Thank you for your suggestion of networking with realtors and not suggesting that you USE a realtor’s expertise by misleading them into believing that you will be a potential client. You may find that a realtor can be a very, very good buddy to have on your side but the relationship MUST be reciprocal. They are in business too. As a realtor and an investor, I appreciate doing business with other investors that are businessmen with integrity!

Be careful about CMA’s from realtors. Its very easy to punch the numbers into the computer and let the MLS system give you a CMA, but that is not a very accurate way to do business. When I give CMA’s to my clients, I go further and look at each comp, comparing similar features (not just your standard number of bedrooms, baths, sq footage, etc. because anyone can do that), comparing repair histories or remodeling efforts, updating, roof ages, etc. I then do a 3 Year Market Absorption Rate Analysis. The market is who determines the price that a house will sell for, not the realtor, not the seller, not the appraiser. Look at houses as items on a conveyor belt…they are the inventory. Look to see what your competition is in that specific neighborhood and within a 1/2 mile radius of the property and that determines a current selling range. I go back 3 three years to determine how a neighborhood is selling, look at the trends of sales prices, the % difference between the asking price and the selling price in that neighborhood and the average days on the market. That gives you a very good idea of the marketability of the product to consumers. What have consumers been willing to pay within the past year for similar houses in that specific neighborhood. What did they pay the year before and the year before that? How many houses sold in 2004, 2003, 2002? Has that number increased or decreased? Is there new construction nearby? How does that affect the resale market? Do a little investigative work and you can determine a low, mid and high range and be very specific in pricing your properties to sell quickly. If you overprice, the market will tell you by not looking, or looking and not making any offers. If they don’t look, they don’t even see the value enough to come inside! If they look but don’t offer, they don’t see the value once they’ve seen the house. Either way, its either the price or the presentation of the property (the shape its in). If you price it at market value, you should have an offer within 2 weeks (rule of thumb…for every 10 showings you should have an offer). If you don’t have an offer within 30 days, definitely reduce the price!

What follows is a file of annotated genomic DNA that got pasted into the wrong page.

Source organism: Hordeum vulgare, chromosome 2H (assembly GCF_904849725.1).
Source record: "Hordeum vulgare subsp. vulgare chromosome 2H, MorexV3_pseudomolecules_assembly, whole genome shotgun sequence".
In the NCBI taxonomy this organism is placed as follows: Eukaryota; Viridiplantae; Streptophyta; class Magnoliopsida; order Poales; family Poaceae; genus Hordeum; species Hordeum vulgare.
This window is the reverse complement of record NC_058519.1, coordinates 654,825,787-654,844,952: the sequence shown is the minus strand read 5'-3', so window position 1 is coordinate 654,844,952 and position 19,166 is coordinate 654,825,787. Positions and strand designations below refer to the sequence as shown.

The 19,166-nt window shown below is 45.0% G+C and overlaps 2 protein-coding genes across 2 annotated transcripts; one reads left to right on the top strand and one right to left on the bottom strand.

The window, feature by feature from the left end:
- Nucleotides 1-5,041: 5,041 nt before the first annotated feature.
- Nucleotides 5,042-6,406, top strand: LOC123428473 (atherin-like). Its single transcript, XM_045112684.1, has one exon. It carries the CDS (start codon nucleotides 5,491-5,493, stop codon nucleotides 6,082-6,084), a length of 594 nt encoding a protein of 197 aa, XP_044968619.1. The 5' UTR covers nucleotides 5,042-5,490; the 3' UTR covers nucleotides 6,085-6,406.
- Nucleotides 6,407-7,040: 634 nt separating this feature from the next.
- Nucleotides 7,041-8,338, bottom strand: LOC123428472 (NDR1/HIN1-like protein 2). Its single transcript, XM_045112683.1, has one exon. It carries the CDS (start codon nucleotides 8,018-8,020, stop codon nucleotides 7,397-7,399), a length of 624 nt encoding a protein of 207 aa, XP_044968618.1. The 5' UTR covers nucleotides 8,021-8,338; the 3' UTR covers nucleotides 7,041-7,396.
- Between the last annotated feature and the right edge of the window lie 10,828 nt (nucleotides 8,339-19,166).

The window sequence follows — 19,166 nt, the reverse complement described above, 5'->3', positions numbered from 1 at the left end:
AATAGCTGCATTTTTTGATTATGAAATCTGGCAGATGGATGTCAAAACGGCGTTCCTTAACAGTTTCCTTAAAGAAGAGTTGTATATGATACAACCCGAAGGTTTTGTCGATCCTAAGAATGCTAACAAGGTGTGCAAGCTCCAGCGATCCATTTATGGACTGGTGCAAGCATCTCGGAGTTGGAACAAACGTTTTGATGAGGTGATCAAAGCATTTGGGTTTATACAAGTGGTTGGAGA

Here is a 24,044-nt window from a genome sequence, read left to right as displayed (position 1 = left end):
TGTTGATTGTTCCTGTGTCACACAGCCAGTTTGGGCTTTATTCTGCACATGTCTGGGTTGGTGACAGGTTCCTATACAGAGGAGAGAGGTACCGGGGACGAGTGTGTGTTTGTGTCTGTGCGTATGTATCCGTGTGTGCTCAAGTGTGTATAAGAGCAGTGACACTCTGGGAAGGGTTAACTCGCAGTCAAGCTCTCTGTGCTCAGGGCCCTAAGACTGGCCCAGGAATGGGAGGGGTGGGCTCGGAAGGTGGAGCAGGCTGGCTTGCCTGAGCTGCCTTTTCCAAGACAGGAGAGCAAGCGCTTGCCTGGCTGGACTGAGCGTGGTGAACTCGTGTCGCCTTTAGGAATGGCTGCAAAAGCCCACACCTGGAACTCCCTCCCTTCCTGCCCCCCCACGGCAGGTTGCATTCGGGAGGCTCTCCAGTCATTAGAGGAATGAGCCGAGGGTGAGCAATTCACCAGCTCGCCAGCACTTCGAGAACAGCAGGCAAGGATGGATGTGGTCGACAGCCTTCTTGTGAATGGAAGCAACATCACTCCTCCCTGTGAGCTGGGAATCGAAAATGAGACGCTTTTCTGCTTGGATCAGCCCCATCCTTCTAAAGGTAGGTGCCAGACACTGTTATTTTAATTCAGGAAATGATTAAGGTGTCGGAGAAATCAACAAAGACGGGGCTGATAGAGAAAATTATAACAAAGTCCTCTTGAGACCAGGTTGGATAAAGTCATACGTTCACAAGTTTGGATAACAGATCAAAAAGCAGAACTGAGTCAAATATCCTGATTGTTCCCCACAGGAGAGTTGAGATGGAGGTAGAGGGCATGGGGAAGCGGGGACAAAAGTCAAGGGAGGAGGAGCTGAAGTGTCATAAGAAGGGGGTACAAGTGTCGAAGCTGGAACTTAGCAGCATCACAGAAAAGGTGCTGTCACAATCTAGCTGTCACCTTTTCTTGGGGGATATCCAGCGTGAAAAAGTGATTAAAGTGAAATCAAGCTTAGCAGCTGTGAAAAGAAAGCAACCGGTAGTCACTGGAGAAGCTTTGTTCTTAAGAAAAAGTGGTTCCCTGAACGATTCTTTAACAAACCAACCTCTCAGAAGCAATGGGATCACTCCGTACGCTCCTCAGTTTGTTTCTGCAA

Hope this wasn’t as confusing as it sounded to me! Hope it helps! Need more help, I’ll check back later.